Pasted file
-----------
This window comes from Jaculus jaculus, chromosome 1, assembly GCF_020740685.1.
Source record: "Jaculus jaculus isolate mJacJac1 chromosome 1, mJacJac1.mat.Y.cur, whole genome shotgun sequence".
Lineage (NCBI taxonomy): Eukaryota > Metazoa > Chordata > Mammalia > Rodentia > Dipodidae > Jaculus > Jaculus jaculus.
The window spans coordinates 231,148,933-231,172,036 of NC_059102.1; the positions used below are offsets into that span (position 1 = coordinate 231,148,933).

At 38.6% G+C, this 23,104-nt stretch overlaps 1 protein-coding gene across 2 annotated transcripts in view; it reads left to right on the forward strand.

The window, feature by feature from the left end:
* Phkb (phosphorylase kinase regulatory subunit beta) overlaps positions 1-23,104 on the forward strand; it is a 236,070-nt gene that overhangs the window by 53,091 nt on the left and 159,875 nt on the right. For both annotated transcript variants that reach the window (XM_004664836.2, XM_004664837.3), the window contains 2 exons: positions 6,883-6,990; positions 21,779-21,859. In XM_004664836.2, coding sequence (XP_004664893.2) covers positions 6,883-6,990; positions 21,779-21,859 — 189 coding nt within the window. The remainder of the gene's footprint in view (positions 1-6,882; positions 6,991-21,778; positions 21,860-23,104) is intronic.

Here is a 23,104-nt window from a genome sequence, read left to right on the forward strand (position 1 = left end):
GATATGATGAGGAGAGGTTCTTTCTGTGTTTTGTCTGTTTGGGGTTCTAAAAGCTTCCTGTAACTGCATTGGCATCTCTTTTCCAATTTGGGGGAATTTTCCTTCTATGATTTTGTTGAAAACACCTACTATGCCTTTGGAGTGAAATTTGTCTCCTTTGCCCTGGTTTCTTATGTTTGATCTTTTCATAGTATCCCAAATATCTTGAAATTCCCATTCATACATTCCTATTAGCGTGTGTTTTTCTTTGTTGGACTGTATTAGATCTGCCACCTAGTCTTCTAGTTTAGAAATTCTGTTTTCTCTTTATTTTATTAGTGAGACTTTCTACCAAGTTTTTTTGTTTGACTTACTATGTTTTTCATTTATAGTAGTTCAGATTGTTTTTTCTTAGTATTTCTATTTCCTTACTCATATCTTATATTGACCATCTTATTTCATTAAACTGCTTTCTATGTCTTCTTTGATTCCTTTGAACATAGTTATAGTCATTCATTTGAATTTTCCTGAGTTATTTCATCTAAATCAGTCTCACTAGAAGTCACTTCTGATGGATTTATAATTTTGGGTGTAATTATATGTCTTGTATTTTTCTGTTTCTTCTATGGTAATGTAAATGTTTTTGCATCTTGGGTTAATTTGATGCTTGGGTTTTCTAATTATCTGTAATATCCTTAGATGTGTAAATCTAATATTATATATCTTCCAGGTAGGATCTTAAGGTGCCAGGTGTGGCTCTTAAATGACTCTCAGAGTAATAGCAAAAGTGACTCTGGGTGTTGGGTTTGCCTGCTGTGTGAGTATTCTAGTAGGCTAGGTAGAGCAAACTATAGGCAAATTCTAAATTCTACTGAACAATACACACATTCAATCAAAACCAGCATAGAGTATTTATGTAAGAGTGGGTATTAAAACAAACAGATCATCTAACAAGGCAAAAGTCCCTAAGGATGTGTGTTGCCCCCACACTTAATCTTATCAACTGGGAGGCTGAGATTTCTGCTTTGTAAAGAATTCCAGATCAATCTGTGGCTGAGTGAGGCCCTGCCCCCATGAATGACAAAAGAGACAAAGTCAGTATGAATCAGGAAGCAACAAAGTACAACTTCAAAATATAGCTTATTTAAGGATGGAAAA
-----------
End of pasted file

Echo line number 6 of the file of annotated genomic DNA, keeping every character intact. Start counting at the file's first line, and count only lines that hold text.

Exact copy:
The window, feature by feature from the left end: